Excited to know? Is it a hearing loss problem or impacted earwax? An Audiologist Explains the Differences (and How To Treat It). “Impacted earwax is easily remediable, which is why it’s critical to rule out before purchasing a hearing aid.”
Impacted earwax is extraordinarily prevalent and becomes even more so as you age. What’s the reason? With aging, earwax becomes less pliant and more likely to become stuck. It can also cause non-permanent hearing loss, making it difficult to determine if your hearing difficulty is due to impacted wax or genuine hearing loss (or both).
So, how does one tell the difference, and why is it vital to do so? While men are nearly twice as likely as women to develop hearing loss before age 70, one in every eight women (at any age) has some difficulty hearing. Hearing loss increases the risk of social isolation, anxiety, and depression in mature adults. Diagnosing the cause of hearing loss is the first step toward improving a person’s quality of life. We spoke with Dr. Robin Carson, an audiologist at Carson Hearing Care and an Eosera expert, to discover more.
Table of Contents
Which of the following are the most common causes of hearing loss?
A: Noise exposure, family history, disease, medicine, and, most commonly, the aging process are the most common causes of hearing loss at any age. Hearing tests are recommended for anyone over the age of 50. Our hearing, like our nerves and every other part of our body, gets less sensitive as we age. A baseline audiogram from a hearing healthcare practitioner is required to identify the following steps.
What is the difference between impacted earwax and actual hearing loss?
A: Hearing loss caused by impacted earwax frequently feels like an ear canal fullness. This sensation is occasionally accompanied by additional symptoms such as discomfort or irritation. It is easily corrected, which is why it is critical to rule out before purchasing a hearing aid. Visit a specialist or use over-the-counter equipment like a Smart Otoscope, which allows you to view your ear canal to assess if it’s only wax causing your hearing loss.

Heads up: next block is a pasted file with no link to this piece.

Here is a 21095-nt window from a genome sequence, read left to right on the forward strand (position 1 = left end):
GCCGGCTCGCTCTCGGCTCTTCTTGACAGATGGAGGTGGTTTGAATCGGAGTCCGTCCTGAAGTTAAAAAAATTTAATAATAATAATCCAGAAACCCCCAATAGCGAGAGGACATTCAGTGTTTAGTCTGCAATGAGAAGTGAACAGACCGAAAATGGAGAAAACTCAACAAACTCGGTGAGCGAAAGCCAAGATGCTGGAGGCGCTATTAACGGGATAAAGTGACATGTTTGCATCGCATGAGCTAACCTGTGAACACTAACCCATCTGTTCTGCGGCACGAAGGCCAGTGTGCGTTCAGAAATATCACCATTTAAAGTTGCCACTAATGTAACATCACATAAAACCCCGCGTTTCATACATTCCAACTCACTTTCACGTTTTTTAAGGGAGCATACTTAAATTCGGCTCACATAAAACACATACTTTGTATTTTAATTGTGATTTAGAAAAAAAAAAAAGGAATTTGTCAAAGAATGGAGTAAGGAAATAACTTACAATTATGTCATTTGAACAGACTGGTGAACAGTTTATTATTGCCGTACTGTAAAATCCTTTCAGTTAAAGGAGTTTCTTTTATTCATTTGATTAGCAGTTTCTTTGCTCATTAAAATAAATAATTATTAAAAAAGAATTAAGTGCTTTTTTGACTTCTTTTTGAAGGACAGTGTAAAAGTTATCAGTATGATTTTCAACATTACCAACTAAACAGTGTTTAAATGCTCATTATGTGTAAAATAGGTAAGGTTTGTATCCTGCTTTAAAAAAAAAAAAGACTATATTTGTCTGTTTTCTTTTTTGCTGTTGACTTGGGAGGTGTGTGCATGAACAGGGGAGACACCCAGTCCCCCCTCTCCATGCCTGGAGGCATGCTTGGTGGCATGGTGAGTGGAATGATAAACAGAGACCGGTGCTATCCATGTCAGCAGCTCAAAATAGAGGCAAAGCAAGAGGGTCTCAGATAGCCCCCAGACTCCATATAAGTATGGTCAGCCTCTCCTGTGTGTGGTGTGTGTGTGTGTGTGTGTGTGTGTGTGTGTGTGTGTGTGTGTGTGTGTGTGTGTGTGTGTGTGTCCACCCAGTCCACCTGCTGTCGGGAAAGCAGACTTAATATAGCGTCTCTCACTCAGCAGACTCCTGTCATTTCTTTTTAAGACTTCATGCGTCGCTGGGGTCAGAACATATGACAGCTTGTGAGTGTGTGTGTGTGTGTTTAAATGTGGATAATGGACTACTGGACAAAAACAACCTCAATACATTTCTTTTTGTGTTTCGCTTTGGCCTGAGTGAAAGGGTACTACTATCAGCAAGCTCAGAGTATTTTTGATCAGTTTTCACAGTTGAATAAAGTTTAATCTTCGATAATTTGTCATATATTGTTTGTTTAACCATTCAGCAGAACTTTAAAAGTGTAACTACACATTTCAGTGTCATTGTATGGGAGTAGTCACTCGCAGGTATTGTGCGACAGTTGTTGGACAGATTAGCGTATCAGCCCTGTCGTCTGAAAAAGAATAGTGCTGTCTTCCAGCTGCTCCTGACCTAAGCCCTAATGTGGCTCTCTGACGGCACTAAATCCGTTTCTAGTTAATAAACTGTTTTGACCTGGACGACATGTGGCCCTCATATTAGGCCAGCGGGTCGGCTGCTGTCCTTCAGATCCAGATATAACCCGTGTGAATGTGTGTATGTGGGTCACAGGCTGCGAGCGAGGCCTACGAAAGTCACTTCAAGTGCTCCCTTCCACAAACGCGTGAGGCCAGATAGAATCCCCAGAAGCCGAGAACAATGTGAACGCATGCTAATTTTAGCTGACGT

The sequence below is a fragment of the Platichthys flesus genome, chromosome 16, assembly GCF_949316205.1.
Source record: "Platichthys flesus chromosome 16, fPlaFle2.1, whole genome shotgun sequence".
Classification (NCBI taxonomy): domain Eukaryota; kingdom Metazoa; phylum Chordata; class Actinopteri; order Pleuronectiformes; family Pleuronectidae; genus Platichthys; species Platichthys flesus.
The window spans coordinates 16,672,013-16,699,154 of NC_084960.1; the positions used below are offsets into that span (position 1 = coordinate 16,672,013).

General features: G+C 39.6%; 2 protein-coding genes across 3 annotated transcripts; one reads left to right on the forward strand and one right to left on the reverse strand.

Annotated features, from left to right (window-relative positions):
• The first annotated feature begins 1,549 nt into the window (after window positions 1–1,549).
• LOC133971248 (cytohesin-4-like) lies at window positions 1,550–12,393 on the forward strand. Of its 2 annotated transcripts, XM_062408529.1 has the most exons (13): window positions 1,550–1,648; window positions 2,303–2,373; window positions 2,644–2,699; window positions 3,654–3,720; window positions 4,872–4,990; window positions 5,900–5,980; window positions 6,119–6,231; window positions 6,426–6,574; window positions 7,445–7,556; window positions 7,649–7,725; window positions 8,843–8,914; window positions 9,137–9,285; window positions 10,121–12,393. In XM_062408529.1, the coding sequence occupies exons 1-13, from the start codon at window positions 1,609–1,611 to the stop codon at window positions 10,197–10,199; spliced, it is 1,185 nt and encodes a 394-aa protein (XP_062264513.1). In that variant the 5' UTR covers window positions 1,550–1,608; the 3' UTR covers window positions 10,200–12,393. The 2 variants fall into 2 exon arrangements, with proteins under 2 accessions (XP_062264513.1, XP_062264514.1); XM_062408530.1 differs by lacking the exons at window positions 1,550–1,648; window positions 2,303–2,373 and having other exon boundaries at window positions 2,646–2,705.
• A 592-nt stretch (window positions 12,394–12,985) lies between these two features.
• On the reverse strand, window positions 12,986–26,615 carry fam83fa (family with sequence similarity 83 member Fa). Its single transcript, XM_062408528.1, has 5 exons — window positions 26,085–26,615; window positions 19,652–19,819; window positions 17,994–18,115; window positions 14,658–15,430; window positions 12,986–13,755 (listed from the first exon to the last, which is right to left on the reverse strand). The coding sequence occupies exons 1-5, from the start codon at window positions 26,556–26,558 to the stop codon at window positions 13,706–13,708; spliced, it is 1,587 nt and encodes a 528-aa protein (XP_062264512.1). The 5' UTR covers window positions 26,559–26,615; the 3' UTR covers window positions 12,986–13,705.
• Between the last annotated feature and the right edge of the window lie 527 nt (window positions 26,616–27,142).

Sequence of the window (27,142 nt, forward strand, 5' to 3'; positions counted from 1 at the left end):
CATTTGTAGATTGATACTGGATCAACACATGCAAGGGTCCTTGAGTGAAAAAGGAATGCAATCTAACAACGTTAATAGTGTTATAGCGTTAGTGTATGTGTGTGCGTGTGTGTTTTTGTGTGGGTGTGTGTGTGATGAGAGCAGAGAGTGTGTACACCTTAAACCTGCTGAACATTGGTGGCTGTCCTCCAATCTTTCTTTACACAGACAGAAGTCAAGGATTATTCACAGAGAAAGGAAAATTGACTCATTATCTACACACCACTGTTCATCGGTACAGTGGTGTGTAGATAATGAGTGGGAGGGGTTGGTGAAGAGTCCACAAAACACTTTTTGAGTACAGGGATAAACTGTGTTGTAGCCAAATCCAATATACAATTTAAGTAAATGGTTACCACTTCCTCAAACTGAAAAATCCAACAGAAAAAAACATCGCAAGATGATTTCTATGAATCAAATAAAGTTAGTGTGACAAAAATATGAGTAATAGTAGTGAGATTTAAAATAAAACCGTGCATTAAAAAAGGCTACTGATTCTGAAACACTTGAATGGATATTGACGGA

Is it safe to clean impacted earwax at home?
A: There are some excellent over-the-counter earwax treatments. Earwax MD, which dissolves wax and works in as little as 15 minutes, is my favorite to recommend to my patients. These drops are a fantastic approach to removing earwax and work exceptionally well.
Do you recommend ear candling (also known as ear coming)?
A: I’m not fond of ear coning. I’ve never seen findings that are persuasive enough to show that it works. When the wax is a concern at our office, we use drops and a flushing approach to remove it. Q-tips should be avoided when cleaning the ear canal, as they might cause more damage.
What happens when you go to an audiologist for earwax removal?
A: When patients present with earwax impaction, we first consider whether we can see the eardrum and if the problem is indeed earwax. We will test the hearing to search for other issues if no wax is present. Depending on the type of wax we find, we employ a variety of approaches at the office. We sometimes need drops to soften the wax, but flushing removes it once softened. In some circumstances, we also use a curette [a device that gently scrapes out wax]. The removal of earwax is quick and straightforward. Sometimes audiologists will send a patient home with instructions to care for themselves. Furthermore, in the discussion of whether it is a hearing loss problem or impacted earwax? An Audiologist Explains the Differences (and How To Treat It).